Delaying Stroke Treatment


By Stephen Feller | UPI

OXFORD, England —¬†Despite a campaign to inform the public of stroke symptoms, researchers in England say most people have limited knowledge about stroke. For example, nearly two-thirds of people in a study conducted by researchers at the John Radcliffe Hospital in Oxford waited to seek treatment for their stroke. In other words 92 percent of participating patients delayed going to the doctor and 58.7 percent did not think they were having a stroke.

Researchers say the acronym FAST, which stands for “Face Arm Speech Time”, may not convey the most important part of the message. Dr. Ashok Handa, an assistant professor of surgery at the University of Oxford and lead author of the new study, said in a press release “FASTER — Face, Arm, Speech, Time, Eyes, React — may be a better acronym for the public campaign. (Read More)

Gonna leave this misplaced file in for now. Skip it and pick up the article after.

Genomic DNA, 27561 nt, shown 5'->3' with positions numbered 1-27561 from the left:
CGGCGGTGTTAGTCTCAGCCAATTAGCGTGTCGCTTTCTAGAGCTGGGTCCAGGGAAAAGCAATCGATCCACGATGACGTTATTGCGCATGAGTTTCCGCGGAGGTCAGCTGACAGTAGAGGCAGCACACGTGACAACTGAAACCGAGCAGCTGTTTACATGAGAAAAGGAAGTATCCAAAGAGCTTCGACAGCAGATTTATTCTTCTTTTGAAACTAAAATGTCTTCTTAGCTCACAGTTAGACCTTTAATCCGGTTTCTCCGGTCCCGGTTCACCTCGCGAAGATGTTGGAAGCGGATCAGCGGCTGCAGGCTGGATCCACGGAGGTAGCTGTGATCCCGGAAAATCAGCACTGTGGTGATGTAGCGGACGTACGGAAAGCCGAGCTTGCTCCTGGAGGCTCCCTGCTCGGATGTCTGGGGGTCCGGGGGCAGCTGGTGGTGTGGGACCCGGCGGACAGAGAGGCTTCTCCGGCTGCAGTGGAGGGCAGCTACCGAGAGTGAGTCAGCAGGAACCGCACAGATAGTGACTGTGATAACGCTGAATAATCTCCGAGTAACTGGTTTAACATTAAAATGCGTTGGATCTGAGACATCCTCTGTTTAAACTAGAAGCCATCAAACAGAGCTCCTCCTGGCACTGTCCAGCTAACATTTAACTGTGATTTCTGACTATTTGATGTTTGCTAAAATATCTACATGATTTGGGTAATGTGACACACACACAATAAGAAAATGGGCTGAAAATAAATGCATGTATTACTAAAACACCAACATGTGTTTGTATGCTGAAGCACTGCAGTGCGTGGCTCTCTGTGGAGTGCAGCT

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Thanks to  Dr. Ashok Handa and his team for designing and conducting the study as well as summarizing the study results; the British Journal of Surgery for publishing the study; Stephen Feller for writing the article; UPI for committing its resources to the article; Google for helping me find the article; and all the people who, directly or indirectly, made it possible to include the picture, text, and links in this post.

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